That meant cable operators had two separate transmission paths, or “silos,” to manage, with two different sets of hardware and software equipment, and even two different computer screens for network monitoring. One “silo” was for video; a second “silo” was added for IP-based services.

“Instead of the siloed approach to service management, you need to have some type of convergence,” said Smith. “They need to converge the operational process. You need management platforms and operations that are converged as well.”

Converged management also makes the technician's job easier. “You don't want to have a swivel chair and have to be looking at five different monitors for five different applications,” Smith said.

Cisco is pitching operators a common management platform software tool that allows cable operators a single screen view of their entire network. “It allows you to do a better job of running diagnostics and seeing issues on the network,” Smith said. “It also allows you to do 'what if' scenario planning,” such as can the network handle 10,000 more voice subscribers in a hub.”

Network operations center software tools can also aid cable systems in setting up policy-management rules, according to Smith. Such rules would allow operators to allocate bandwidth automatically if a subscriber wants to jump from a high-speed data service speed of 5 Megabits per second to 10 Mbps, just for the weekend.

“You need some type of dynamic allocation for particular applications like gaming, voice or for better quality of service,” said Victor Lee, systems marketing manager in the product technology marketing group at Cisco. “How do you manage and limit the last-mile bandwidth to each of these subscribers?”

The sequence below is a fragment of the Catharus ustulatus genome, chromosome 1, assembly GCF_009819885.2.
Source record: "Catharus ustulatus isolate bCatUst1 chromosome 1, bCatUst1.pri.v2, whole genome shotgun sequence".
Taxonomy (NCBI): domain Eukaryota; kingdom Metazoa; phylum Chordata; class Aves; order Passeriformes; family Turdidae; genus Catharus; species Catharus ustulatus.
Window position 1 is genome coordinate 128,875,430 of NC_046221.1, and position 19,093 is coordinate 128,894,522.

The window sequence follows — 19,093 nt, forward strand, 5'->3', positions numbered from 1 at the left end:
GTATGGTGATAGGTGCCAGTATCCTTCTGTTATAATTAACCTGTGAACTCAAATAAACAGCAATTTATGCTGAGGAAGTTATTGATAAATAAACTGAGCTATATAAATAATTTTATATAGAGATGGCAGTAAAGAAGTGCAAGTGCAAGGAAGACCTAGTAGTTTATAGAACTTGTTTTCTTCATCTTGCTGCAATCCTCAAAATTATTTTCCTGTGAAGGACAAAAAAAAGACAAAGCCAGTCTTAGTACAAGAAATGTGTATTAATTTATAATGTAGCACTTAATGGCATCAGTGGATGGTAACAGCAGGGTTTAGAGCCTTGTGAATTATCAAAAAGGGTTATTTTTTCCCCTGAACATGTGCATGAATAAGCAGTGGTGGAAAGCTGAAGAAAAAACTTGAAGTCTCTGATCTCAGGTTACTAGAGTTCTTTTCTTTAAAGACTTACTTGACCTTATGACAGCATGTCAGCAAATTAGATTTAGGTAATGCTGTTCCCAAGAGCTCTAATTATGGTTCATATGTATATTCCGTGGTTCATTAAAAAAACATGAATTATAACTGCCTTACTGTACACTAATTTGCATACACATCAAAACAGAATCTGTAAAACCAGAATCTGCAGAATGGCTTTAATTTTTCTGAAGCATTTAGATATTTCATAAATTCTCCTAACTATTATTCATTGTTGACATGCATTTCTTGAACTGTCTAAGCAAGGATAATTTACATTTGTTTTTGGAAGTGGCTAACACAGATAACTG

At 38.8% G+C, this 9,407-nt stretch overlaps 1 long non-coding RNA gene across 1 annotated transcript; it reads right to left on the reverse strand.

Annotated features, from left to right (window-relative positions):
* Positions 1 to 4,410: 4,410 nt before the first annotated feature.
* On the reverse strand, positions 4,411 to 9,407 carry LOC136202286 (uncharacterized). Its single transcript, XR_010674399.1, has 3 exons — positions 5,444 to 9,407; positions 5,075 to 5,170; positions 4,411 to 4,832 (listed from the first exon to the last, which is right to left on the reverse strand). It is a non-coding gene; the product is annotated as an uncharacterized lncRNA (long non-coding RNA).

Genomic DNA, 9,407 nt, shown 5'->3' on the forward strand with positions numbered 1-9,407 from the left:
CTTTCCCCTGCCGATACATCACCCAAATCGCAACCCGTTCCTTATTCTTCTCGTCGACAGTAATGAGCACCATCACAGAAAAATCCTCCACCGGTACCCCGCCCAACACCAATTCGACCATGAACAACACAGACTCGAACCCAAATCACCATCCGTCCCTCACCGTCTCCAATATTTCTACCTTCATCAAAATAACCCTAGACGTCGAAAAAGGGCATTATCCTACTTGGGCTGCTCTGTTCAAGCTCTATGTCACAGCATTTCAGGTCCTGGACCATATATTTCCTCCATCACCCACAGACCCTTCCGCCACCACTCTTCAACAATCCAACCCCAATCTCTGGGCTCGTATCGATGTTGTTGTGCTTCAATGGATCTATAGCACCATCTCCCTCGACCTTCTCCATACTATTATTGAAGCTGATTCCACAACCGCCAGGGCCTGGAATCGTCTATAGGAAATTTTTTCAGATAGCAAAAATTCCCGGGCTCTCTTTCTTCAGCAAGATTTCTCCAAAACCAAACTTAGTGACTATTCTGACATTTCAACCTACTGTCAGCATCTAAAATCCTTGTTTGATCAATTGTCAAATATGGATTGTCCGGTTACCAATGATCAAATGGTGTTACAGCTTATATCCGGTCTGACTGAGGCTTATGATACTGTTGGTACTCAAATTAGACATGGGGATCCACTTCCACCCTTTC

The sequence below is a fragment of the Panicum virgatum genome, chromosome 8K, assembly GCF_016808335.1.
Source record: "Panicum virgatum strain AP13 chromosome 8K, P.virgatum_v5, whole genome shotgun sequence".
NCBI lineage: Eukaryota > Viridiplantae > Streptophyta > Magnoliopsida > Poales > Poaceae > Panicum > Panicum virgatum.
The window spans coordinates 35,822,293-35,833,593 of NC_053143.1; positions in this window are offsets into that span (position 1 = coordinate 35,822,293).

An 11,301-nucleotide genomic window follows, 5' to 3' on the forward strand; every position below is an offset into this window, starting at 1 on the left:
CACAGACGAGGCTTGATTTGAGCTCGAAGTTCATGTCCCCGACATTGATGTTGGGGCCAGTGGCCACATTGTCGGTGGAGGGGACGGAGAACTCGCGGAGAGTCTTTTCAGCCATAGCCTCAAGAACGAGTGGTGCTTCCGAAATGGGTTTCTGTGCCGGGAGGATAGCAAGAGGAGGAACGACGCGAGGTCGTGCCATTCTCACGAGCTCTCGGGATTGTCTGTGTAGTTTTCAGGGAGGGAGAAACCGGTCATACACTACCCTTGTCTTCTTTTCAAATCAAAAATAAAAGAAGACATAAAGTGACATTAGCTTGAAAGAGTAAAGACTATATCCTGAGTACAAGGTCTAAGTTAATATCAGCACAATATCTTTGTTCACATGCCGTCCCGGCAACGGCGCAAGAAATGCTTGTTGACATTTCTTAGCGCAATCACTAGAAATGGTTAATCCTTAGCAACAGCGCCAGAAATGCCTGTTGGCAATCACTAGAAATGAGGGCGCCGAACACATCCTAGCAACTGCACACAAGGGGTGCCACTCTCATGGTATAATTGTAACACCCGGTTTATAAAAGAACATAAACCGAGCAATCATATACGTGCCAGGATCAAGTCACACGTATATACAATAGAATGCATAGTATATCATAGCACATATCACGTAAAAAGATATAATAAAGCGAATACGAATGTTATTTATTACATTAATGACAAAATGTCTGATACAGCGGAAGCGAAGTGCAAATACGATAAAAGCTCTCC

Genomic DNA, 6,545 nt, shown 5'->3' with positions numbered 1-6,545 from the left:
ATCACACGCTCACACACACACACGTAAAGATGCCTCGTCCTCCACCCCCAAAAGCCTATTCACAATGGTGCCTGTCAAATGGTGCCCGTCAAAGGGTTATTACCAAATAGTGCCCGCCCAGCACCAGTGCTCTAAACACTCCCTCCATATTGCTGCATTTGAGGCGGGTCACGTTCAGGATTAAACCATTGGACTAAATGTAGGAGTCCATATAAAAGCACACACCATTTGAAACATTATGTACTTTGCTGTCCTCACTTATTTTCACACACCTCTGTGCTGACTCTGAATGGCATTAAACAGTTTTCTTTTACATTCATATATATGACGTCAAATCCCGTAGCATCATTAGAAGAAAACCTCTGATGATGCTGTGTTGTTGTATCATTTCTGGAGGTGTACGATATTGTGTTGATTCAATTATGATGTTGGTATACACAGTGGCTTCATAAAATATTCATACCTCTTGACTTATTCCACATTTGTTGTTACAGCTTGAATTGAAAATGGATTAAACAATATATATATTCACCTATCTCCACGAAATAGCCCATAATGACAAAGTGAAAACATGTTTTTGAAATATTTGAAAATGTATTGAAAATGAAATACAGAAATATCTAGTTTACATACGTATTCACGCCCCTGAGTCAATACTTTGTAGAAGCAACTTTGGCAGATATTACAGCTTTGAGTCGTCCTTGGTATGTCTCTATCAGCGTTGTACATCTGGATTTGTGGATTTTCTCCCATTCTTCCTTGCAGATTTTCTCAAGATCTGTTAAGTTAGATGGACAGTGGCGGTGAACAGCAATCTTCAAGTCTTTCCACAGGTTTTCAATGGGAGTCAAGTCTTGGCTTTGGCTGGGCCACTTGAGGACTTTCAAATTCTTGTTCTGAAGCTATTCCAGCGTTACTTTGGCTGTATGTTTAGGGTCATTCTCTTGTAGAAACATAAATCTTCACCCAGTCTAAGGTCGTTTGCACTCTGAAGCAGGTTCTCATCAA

Time Warner Cable's experience with launching voice services, which included adding telephone hardware and software at regional network operation centers, could be replicated by other operators. The second-largest multiple system operator struck a balance by establishing a central point of control but putting backup equipment and the delivery of services close to the consumer, Ludington said.

While the company's Herndon network operation center remains “the centerpoint,” Ludington said, “we're moving a lot of views and eyes on glass into the regions.”

<p>Broadband Services Deployment: Status</p>

U.S. Television Households: 110,200,000

Digital Cable Customers: 27,600,000

Cable Modem Customers: 24,300,000

Residential Cable Telephony Customers: 4,500,000

TV Households figure from A.C. Nielsen Media Research, January 2006
All broadband service figures: September 2005.
Source: National Cable & Telecommunications Association